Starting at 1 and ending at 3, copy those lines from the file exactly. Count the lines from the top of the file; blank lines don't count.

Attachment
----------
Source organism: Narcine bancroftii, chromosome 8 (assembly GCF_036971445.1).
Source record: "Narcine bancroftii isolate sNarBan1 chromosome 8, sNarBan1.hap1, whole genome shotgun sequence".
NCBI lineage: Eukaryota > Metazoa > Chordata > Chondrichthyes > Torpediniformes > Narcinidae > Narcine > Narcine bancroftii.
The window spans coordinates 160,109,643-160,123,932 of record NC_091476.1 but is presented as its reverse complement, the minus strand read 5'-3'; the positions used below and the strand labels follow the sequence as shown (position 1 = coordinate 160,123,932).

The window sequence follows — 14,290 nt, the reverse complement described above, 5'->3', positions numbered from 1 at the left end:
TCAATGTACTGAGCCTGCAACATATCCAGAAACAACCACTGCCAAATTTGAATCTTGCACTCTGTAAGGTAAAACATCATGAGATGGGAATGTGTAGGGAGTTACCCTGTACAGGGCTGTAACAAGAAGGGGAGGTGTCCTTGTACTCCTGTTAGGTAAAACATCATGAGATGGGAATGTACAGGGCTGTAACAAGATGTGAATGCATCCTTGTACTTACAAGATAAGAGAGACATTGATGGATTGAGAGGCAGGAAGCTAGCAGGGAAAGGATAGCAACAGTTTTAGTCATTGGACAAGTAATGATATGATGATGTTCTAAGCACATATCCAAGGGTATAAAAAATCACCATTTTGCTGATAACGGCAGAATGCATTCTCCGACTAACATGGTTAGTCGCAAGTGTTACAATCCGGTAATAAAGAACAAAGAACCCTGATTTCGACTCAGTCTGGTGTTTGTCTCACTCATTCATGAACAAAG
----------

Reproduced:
Source organism: Narcine bancroftii, chromosome 8 (assembly GCF_036971445.1).
Source record: "Narcine bancroftii isolate sNarBan1 chromosome 8, sNarBan1.hap1, whole genome shotgun sequence".
NCBI lineage: Eukaryota > Metazoa > Chordata > Chondrichthyes > Torpediniformes > Narcinidae > Narcine > Narcine bancroftii.